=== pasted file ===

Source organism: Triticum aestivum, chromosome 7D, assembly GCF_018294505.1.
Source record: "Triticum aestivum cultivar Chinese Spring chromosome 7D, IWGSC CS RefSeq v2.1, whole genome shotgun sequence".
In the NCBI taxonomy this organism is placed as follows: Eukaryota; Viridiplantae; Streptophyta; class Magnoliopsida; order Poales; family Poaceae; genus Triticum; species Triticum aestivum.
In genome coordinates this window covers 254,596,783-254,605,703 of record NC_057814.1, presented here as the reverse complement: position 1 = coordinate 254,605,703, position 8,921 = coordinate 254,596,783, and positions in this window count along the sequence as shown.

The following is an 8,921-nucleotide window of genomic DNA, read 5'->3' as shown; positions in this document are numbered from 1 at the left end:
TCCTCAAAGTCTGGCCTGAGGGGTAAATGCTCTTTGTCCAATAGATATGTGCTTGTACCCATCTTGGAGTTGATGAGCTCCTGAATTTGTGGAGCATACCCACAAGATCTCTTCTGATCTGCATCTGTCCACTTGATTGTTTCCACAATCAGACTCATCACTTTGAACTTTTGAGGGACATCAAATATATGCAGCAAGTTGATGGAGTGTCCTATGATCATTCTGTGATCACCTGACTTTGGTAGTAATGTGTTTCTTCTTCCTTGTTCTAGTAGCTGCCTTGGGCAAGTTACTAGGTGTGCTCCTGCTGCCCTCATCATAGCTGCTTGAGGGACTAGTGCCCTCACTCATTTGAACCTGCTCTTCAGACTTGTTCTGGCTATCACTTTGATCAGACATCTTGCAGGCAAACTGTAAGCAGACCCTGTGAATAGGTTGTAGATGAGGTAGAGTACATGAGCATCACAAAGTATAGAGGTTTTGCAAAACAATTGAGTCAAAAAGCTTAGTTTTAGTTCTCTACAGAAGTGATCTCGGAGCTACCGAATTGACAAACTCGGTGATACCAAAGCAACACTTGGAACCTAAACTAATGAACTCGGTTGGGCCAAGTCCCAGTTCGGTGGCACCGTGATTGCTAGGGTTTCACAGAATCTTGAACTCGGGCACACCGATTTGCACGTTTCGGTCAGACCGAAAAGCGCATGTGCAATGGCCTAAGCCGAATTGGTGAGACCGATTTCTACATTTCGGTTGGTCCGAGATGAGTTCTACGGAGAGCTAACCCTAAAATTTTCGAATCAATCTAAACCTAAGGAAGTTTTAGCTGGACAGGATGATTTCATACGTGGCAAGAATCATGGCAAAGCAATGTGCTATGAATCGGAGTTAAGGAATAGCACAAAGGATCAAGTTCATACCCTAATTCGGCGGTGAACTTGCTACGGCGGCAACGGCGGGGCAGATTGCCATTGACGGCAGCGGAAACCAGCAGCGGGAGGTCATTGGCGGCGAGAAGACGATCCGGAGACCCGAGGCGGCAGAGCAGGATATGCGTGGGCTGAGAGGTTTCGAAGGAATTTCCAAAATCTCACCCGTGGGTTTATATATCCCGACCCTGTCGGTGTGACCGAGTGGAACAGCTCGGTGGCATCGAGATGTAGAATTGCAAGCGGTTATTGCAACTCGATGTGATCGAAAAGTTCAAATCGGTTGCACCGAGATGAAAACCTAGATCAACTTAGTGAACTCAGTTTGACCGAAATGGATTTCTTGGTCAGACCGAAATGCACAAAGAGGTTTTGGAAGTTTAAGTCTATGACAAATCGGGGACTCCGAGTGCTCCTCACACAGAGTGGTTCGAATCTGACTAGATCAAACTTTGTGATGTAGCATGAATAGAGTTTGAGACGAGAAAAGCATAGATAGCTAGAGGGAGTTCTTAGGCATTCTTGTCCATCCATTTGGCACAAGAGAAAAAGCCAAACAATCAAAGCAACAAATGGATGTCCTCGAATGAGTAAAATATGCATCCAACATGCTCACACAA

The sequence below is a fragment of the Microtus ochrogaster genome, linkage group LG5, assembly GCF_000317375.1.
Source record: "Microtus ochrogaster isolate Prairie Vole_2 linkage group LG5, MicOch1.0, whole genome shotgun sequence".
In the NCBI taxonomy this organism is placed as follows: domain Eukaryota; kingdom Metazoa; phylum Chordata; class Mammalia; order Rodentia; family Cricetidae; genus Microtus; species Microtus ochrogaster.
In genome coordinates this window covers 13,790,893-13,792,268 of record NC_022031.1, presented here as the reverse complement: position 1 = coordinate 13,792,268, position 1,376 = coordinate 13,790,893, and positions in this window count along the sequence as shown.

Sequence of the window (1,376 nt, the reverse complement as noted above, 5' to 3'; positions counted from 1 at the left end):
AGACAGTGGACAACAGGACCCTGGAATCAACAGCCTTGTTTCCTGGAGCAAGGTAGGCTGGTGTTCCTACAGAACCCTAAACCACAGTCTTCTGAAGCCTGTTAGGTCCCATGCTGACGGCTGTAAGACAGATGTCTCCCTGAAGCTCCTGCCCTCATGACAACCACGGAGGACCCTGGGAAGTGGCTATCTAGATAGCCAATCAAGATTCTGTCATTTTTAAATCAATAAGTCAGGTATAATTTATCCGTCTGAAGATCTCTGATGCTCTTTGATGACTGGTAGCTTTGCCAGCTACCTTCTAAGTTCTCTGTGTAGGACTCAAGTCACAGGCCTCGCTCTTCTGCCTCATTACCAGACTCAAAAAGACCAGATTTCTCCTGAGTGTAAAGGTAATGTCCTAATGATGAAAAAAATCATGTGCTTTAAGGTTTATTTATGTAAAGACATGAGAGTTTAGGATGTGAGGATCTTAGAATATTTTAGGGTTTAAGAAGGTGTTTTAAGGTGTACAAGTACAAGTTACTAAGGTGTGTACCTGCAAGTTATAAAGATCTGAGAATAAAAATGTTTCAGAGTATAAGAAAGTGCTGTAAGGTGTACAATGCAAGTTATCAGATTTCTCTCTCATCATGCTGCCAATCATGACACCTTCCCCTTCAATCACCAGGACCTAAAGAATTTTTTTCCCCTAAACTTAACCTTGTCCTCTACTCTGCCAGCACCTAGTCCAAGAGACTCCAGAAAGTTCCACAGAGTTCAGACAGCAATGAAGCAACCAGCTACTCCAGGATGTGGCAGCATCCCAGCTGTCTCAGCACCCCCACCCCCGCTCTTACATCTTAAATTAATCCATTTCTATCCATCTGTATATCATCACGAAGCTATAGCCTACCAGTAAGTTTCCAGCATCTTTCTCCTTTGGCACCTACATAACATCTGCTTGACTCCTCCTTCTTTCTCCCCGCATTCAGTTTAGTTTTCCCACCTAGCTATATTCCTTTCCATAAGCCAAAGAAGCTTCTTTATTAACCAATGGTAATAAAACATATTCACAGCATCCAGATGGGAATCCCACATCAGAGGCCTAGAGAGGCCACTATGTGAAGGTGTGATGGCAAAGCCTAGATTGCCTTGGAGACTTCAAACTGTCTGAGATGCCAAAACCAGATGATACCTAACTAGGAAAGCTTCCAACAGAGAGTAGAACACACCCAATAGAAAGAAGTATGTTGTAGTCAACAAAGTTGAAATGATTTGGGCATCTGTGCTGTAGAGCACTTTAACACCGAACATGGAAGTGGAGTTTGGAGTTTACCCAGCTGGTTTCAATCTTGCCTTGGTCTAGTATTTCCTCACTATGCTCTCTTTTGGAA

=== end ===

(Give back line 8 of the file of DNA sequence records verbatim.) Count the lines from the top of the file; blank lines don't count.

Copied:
Source record: "Microtus ochrogaster isolate Prairie Vole_2 linkage group LG5, MicOch1.0, whole genome shotgun sequence".